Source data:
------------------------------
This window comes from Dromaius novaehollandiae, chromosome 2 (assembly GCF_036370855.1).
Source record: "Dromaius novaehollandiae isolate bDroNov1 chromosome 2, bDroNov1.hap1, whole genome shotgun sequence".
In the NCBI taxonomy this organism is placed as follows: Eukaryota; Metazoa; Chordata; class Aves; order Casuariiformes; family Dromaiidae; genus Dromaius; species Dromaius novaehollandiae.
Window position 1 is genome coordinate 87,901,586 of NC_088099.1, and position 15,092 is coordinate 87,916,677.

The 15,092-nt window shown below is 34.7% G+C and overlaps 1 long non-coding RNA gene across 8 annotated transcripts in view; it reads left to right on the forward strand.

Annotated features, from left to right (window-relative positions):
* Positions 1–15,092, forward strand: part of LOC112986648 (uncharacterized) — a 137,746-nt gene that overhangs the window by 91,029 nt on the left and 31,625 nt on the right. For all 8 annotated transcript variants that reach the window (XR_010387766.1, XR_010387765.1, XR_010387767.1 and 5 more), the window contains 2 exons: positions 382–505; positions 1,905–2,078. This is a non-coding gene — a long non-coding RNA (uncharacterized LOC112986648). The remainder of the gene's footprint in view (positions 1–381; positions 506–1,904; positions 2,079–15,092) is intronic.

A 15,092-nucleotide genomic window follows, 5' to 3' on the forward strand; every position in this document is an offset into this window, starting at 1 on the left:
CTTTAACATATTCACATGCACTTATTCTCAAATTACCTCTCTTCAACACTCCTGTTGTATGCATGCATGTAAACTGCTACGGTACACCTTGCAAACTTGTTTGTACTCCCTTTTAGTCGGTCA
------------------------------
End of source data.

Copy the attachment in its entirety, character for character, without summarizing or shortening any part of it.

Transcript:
This window comes from Dromaius novaehollandiae, chromosome 2 (assembly GCF_036370855.1).
Source record: "Dromaius novaehollandiae isolate bDroNov1 chromosome 2, bDroNov1.hap1, whole genome shotgun sequence".
In the NCBI taxonomy this organism is placed as follows: Eukaryota; Metazoa; Chordata; class Aves; order Casuariiformes; family Dromaiidae; genus Dromaius; species Dromaius novaehollandiae.
Window position 1 is genome coordinate 87,901,586 of NC_088099.1, and position 15,092 is coordinate 87,916,677.

The 15,092-nt window shown below is 34.7% G+C and overlaps 1 long non-coding RNA gene across 8 annotated transcripts in view; it reads left to right on the forward strand.

Annotated features, from left to right (window-relative positions):
* Positions 1–15,092, forward strand: part of LOC112986648 (uncharacterized) — a 137,746-nt gene that overhangs the window by 91,029 nt on the left and 31,625 nt on the right. For all 8 annotated transcript variants that reach the window (XR_010387766.1, XR_010387765.1, XR_010387767.1 and 5 more), the window contains 2 exons: positions 382–505; positions 1,905–2,078. This is a non-coding gene — a long non-coding RNA (uncharacterized LOC112986648). The remainder of the gene's footprint in view (positions 1–381; positions 506–1,904; positions 2,079–15,092) is intronic.

A 15,092-nucleotide genomic window follows, 5' to 3' on the forward strand; every position in this document is an offset into this window, starting at 1 on the left:
CTTTAACATATTCACATGCACTTATTCTCAAATTACCTCTCTTCAACACTCCTGTTGTATGCATGCATGTAAACTGCTACGGTACACCTTGCAAACTTGTTTGTACTCCCTTTTAGTCGGTCA